For me, Man City are at the centre of this debate – not necessarily for what they have got out of it (a great squad, fantastic training facilities and their name on the Premier League trophy) but for what they haven’t, i.e. a record in Europe that is anything but terrible considering the money spent. Roberto Mancini should not be a manager someone would entrust with spending a lot of money on building a good squad of players – he has billions to spend on a football squad, with literally endless possibilities, and yet Man City regularly start Gareth Barry and James Milner. Think of all the great midfielders in the world he could have brought in instead of them. It’s no wonder they have failed two years in a row in the Champions League.

From this, you could draw two different conclusions. One is that anyone can win things with lots of money, as proven by Man City’s Premier League title win. If you take this conclusion, then you probably think that spending lots of money isn’t a good thing. But the other perspective is that it’s a lot more difficult to win things with lots of money than you might think, as proven by the gap between the Manchester clubs last year at the end of the season, and Man City’s failures in Europe.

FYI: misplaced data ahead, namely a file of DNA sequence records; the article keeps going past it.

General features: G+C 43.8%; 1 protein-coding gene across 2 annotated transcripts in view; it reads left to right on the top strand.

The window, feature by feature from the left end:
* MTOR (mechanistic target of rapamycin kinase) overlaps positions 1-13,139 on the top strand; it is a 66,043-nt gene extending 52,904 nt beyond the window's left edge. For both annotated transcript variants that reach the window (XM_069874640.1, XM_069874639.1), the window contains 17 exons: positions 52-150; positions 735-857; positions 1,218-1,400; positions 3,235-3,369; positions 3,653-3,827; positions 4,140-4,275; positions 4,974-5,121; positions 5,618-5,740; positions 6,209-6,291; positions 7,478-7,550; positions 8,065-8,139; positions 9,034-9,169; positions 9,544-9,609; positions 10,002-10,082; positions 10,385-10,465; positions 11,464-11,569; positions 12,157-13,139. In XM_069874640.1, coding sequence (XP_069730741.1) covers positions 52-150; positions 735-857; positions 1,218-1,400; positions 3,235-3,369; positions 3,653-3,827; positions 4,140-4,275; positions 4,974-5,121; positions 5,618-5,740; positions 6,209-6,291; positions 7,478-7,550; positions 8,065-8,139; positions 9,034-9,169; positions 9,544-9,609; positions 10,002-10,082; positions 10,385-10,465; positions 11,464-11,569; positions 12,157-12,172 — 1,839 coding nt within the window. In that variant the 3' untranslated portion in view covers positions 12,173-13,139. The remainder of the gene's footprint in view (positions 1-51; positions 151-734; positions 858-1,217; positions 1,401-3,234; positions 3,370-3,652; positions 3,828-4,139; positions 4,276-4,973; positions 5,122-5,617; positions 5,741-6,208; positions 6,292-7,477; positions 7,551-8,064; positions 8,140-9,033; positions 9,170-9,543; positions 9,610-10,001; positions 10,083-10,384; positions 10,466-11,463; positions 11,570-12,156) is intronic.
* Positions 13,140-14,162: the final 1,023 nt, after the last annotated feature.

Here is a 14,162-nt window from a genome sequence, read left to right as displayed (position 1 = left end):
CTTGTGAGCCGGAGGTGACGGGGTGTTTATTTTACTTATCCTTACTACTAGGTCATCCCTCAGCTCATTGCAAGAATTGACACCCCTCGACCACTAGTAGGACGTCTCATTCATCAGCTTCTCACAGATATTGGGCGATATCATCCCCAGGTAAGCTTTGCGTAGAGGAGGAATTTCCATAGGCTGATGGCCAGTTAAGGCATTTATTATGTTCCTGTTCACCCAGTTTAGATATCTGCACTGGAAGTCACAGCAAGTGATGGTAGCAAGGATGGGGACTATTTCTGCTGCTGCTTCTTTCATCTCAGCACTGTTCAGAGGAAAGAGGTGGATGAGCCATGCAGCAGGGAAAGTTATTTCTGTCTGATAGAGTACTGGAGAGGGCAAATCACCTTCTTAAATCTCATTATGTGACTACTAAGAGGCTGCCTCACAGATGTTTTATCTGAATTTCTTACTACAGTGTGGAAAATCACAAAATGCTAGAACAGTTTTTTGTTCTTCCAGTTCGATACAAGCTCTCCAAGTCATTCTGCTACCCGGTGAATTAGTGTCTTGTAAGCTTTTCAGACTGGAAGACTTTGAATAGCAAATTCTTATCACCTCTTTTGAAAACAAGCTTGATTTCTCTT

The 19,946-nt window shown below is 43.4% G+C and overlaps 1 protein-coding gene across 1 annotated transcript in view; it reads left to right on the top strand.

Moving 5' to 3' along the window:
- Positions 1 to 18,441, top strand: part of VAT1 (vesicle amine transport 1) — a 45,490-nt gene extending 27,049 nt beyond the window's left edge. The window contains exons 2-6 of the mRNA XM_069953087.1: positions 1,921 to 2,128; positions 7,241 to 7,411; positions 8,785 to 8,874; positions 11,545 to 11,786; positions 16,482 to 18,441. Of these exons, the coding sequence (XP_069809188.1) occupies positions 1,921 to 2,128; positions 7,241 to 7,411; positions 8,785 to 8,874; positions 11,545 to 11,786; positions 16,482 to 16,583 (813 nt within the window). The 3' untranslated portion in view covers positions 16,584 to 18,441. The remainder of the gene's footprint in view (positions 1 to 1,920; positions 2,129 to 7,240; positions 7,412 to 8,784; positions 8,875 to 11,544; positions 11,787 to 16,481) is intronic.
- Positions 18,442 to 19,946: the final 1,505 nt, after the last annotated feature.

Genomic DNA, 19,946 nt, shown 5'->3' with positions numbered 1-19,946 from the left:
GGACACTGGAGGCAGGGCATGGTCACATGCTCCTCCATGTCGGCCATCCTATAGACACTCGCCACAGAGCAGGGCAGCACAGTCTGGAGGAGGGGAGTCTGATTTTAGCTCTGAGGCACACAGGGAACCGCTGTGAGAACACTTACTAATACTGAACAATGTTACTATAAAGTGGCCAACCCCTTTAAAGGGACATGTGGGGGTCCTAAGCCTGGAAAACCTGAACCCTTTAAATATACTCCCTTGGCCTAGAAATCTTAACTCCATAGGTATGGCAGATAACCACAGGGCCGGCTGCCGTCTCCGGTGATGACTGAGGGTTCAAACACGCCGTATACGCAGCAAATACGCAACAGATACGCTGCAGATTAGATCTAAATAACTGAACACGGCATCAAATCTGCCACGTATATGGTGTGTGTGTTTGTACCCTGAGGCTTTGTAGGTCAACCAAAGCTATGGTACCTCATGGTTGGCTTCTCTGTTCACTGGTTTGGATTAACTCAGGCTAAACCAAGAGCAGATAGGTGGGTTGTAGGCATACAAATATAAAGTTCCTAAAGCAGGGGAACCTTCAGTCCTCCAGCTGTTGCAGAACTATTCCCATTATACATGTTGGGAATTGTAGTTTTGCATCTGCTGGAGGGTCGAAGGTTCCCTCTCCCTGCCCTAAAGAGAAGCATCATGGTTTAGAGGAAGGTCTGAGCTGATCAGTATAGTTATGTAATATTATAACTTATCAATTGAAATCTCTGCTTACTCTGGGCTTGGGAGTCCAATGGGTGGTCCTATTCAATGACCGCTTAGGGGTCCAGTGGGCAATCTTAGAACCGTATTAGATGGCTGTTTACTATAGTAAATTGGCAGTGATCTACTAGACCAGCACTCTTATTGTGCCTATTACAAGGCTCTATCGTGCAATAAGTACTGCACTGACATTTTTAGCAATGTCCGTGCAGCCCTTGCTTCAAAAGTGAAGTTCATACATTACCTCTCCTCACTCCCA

It might look on the surface to be “easy”, or “buying a trophy”, but if money was that much of a leg-up on its own, they would have done much better in every competition. And they wouldn’t be drawing with a dreadful QPR team as they have done tonight. Don’t dislike Man City just because they’ve spent loads of money, but feel free to dislike the way they’ve spent loads of money and yet still underachieve – blame them for incompetency, not greed.

The fact is that superteams don’t always succeed. Real Madrid’s history has been littered with expensive failures and Thomas Gravesen. PSG are only just scraping to the Ligue 1 title with Zlatan, Thiago Silva and co, and were beaten to it last year by a Montpellier side built on a shoestring, with John Utaka as a key player. Bayern’s last few seasons have been up and down, having been beaten by a far less expensive Borussia Dortmund team. Inter failed in Europe until Mancini was given the boot; Jose Mourinho, the master of big-spending, promptly took them to the first ever Italian Treble. The manager is even more important than the squad.